It’s tough to tell which graduate of Century High School in Bismarck, North Dakota, delivered the best performance Sunday.

Cara Mund, a 2012 graduate, became the first Miss North Dakota in history to win the Miss America Pageant at Boardwalk Hall. The 23-year-old wowed the crowd with a self-choreographed jazz dance she did to Michael Jackson’s “The Way You Make Me Feel.”

Carson Wentz, valedictorian of Century’s class of 2011, also had some “wow” moments in leading the Eagles to a 30-17 victory at Washington. The 24-year-old quarterback threw for 307 yards and two touchdowns.

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“I said, ‘If Carson Wentz can do it, Miss North Dakota Cara Mund can become Miss America,’” Mund said after winning the title.

Wentz also had to do some dancing.

His statistics — 26-for-39, 307 yards, two TDs and an interception — were all the more impressive considering the pressure he faced from the Redskins. On almost every pass, there was a defender yanking on his jersey or grabbing at his legs in an effort to bring him to the turf.

Wentz did suffer two sacks, but it could have easily been 12 if not for his athleticism and escapability.

“Honestly, a lot of it is just instinct,” Wentz said Sunday. “But from talking to our defense a lot during (training camp), I know how frustrating it can get for a defense when the quarterback is able to extend plays.”

His best scrambling act produced the Eagles’ first TD against the Redskins.

Wentz faded back to pass on the Eagles’ third play from scrimmage and immediately came facemask to facemask with blitzing linebacker Chris Carter.

Wentz spun and twisted to get away from Carter and then managed to evade linebacker Preston Smith. He flung the football downfield and into the waiting arms of wide receiver Nelson Agholor to complete a 58-yard TD.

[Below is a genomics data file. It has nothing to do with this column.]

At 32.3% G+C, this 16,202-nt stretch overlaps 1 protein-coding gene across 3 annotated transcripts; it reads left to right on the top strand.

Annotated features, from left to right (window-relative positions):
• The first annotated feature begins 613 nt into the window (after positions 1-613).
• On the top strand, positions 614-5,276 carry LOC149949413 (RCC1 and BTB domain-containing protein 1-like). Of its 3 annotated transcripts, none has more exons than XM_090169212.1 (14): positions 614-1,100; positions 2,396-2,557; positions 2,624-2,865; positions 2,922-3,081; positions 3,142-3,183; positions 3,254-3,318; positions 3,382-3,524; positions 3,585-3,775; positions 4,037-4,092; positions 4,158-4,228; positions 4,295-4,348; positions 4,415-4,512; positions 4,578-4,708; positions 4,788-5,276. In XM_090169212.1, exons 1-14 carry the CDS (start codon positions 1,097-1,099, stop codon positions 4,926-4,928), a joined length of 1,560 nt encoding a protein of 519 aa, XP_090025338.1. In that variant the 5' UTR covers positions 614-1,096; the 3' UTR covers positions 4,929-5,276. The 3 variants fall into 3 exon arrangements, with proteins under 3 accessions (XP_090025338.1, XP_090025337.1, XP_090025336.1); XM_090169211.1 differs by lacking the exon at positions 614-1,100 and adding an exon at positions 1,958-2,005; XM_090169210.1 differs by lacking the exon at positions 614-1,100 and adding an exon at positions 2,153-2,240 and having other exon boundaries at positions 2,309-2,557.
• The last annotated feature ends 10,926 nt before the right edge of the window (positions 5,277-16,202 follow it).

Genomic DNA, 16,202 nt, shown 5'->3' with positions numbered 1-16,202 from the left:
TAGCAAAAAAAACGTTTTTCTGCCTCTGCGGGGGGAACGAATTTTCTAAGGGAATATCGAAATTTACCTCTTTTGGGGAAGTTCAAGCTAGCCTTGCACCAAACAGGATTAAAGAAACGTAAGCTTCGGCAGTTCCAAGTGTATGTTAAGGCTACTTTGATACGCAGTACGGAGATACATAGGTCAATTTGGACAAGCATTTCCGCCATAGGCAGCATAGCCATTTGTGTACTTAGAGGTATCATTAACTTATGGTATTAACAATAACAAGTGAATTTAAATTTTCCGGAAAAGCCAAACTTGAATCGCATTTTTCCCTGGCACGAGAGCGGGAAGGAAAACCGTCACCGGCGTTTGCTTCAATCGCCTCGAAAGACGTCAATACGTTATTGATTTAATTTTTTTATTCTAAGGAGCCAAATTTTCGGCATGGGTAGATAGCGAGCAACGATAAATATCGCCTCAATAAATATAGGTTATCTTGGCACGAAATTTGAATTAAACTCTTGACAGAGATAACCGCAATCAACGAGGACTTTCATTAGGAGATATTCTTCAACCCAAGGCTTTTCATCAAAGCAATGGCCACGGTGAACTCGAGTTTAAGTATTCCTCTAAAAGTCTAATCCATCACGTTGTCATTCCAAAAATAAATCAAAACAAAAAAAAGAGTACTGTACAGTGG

“I told (Wentz) I’d only seen two players in the NFL make that play, him and (Green Bay quarterback) Aaron Rodgers,” Eagles wide receiver Alshon Jeffery said. “All that elusiveness, that’s a special play.”

That play was just the first of many instances in which Wentz turned potential sacks into big plays.

The 6-foot-5, 237-pounder got hit a lot but stood up under the pressure.

“That’s just what he does, man,” Eagles tackle Lane Johnson said. “He’s dynamic. Sometimes it looks like a sack is coming, and he can get out of it and make plays. He’s a special player.”

Inconsistency on the offensive line was responsible for some of his heroics.

Left tackle Jason Peters suffered a strained groin in the second quarter and was limited to 31 of the Eagles’ 68 offensive plays. He tried to come back in the third quarter, felt a twinge and left.

“I was locked up with (Redskins linebacker Ryan) Kerrigan and felt it,” Peters said. “I went to the sideline and was ready to go back in, but the trainers told me to stay out.”

Second-year tackle Halapoulivaati Vaitai replaced Peters and had a respectable game, but the Redskins’ defense clearly had the advantage.

Wentz’s ability to withstand punishment was impressive, but the Eagles can’t expect him to last 16 games under that much duress.

“He hung in there,” coach Doug Pederson said. “He took shot after shot and was still able to extend a lot of plays.”

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Contact:

609-272-7201 DWeinberg@pressofac.com

Twitter @PressACWeinberg

Member of The Press sports staff since 1986, starting my 25th season as The Press Eagles' beat writer. Also cover boxing, MMA, golf, high school sports and everything else.

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